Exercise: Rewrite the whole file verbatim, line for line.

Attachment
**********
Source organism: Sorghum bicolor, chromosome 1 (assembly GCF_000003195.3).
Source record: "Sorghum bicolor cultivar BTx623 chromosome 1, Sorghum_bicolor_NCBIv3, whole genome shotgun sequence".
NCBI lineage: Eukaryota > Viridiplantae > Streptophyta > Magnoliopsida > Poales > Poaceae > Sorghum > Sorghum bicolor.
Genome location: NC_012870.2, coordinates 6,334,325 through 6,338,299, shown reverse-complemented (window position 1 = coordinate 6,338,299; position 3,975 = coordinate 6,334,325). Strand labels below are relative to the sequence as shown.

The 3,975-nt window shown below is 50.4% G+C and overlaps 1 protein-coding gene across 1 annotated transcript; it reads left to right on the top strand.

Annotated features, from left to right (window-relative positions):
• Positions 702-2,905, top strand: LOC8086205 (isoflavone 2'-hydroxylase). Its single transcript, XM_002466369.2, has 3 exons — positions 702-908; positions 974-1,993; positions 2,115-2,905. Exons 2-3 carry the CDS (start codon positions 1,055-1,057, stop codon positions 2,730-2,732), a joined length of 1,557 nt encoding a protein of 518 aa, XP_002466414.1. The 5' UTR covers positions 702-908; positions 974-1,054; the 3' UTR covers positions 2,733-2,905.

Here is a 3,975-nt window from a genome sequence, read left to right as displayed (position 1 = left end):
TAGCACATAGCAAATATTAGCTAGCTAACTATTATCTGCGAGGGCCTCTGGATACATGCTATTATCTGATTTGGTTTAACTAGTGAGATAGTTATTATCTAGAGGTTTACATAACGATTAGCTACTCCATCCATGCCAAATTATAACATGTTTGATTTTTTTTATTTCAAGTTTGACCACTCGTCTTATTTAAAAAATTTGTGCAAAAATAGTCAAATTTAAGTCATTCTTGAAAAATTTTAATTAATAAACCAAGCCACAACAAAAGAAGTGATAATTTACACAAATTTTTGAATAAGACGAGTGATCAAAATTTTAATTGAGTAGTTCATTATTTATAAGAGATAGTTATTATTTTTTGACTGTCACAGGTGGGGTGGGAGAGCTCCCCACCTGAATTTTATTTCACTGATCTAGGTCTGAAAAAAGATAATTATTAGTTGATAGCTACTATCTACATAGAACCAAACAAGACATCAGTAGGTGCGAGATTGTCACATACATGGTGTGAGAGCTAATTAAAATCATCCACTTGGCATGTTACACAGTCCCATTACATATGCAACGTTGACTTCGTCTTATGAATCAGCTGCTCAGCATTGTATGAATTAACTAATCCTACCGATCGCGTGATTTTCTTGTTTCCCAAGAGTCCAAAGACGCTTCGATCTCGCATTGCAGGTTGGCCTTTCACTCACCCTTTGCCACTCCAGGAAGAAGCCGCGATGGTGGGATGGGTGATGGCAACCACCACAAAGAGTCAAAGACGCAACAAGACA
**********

Source organism: Sorghum bicolor, chromosome 1 (assembly GCF_000003195.3).
Source record: "Sorghum bicolor cultivar BTx623 chromosome 1, Sorghum_bicolor_NCBIv3, whole genome shotgun sequence".
NCBI lineage: Eukaryota > Viridiplantae > Streptophyta > Magnoliopsida > Poales > Poaceae > Sorghum > Sorghum bicolor.
Genome location: NC_012870.2, coordinates 6,334,325 through 6,338,299, shown reverse-complemented (window position 1 = coordinate 6,338,299; position 3,975 = coordinate 6,334,325). Strand labels below are relative to the sequence as shown.

The 3,975-nt window shown below is 50.4% G+C and overlaps 1 protein-coding gene across 1 annotated transcript; it reads left to right on the top strand.

Annotated features, from left to right (window-relative positions):
• Positions 702-2,905, top strand: LOC8086205 (isoflavone 2'-hydroxylase). Its single transcript, XM_002466369.2, has 3 exons — positions 702-908; positions 974-1,993; positions 2,115-2,905. Exons 2-3 carry the CDS (start codon positions 1,055-1,057, stop codon positions 2,730-2,732), a joined length of 1,557 nt encoding a protein of 518 aa, XP_002466414.1. The 5' UTR covers positions 702-908; positions 974-1,054; the 3' UTR covers positions 2,733-2,905.

Here is a 3,975-nt window from a genome sequence, read left to right as displayed (position 1 = left end):
TAGCACATAGCAAATATTAGCTAGCTAACTATTATCTGCGAGGGCCTCTGGATACATGCTATTATCTGATTTGGTTTAACTAGTGAGATAGTTATTATCTAGAGGTTTACATAACGATTAGCTACTCCATCCATGCCAAATTATAACATGTTTGATTTTTTTTATTTCAAGTTTGACCACTCGTCTTATTTAAAAAATTTGTGCAAAAATAGTCAAATTTAAGTCATTCTTGAAAAATTTTAATTAATAAACCAAGCCACAACAAAAGAAGTGATAATTTACACAAATTTTTGAATAAGACGAGTGATCAAAATTTTAATTGAGTAGTTCATTATTTATAAGAGATAGTTATTATTTTTTGACTGTCACAGGTGGGGTGGGAGAGCTCCCCACCTGAATTTTATTTCACTGATCTAGGTCTGAAAAAAGATAATTATTAGTTGATAGCTACTATCTACATAGAACCAAACAAGACATCAGTAGGTGCGAGATTGTCACATACATGGTGTGAGAGCTAATTAAAATCATCCACTTGGCATGTTACACAGTCCCATTACATATGCAACGTTGACTTCGTCTTATGAATCAGCTGCTCAGCATTGTATGAATTAACTAATCCTACCGATCGCGTGATTTTCTTGTTTCCCAAGAGTCCAAAGACGCTTCGATCTCGCATTGCAGGTTGGCCTTTCACTCACCCTTTGCCACTCCAGGAAGAAGCCGCGATGGTGGGATGGGTGATGGCAACCACCACAAAGAGTCAAAGACGCAACAAGACA